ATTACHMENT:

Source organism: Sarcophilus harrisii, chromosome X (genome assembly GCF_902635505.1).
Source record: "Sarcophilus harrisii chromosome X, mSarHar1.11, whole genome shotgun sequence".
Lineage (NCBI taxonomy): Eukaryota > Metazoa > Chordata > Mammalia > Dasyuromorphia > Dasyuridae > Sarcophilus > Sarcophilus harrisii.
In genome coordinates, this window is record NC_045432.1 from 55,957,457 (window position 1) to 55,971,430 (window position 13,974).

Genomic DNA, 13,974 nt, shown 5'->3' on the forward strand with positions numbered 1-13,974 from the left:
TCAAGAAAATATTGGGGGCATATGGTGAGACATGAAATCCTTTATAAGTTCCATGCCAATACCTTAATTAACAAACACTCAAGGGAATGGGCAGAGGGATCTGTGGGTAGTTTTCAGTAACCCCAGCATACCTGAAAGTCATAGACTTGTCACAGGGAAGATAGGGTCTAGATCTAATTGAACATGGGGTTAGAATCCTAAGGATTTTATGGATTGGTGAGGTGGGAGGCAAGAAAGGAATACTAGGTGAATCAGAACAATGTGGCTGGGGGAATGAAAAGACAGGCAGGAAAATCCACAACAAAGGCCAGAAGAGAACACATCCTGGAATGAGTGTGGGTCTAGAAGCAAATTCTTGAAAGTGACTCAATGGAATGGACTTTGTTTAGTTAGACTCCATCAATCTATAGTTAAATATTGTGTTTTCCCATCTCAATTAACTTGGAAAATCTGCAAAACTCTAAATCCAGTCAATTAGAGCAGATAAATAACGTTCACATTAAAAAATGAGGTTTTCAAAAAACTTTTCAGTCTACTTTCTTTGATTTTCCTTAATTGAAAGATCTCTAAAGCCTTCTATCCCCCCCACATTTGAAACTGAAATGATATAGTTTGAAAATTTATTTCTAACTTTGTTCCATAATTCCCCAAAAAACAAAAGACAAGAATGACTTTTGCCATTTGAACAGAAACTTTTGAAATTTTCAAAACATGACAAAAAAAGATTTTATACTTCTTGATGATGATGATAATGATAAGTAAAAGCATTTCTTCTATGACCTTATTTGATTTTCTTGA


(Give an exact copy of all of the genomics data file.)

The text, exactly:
Source organism: Sarcophilus harrisii, chromosome X (genome assembly GCF_902635505.1).
Source record: "Sarcophilus harrisii chromosome X, mSarHar1.11, whole genome shotgun sequence".
Lineage (NCBI taxonomy): Eukaryota > Metazoa > Chordata > Mammalia > Dasyuromorphia > Dasyuridae > Sarcophilus > Sarcophilus harrisii.
In genome coordinates, this window is record NC_045432.1 from 55,957,457 (window position 1) to 55,971,430 (window position 13,974).

Genomic DNA, 13,974 nt, shown 5'->3' on the forward strand with positions numbered 1-13,974 from the left:
TCAAGAAAATATTGGGGGCATATGGTGAGACATGAAATCCTTTATAAGTTCCATGCCAATACCTTAATTAACAAACACTCAAGGGAATGGGCAGAGGGATCTGTGGGTAGTTTTCAGTAACCCCAGCATACCTGAAAGTCATAGACTTGTCACAGGGAAGATAGGGTCTAGATCTAATTGAACATGGGGTTAGAATCCTAAGGATTTTATGGATTGGTGAGGTGGGAGGCAAGAAAGGAATACTAGGTGAATCAGAACAATGTGGCTGGGGGAATGAAAAGACAGGCAGGAAAATCCACAACAAAGGCCAGAAGAGAACACATCCTGGAATGAGTGTGGGTCTAGAAGCAAATTCTTGAAAGTGACTCAATGGAATGGACTTTGTTTAGTTAGACTCCATCAATCTATAGTTAAATATTGTGTTTTCCCATCTCAATTAACTTGGAAAATCTGCAAAACTCTAAATCCAGTCAATTAGAGCAGATAAATAACGTTCACATTAAAAAATGAGGTTTTCAAAAAACTTTTCAGTCTACTTTCTTTGATTTTCCTTAATTGAAAGATCTCTAAAGCCTTCTATCCCCCCCACATTTGAAACTGAAATGATATAGTTTGAAAATTTATTTCTAACTTTGTTCCATAATTCCCCAAAAAACAAAAGACAAGAATGACTTTTGCCATTTGAACAGAAACTTTTGAAATTTTCAAAACATGACAAAAAAAGATTTTATACTTCTTGATGATGATGATAATGATAAGTAAAAGCATTTCTTCTATGACCTTATTTGATTTTCTTGA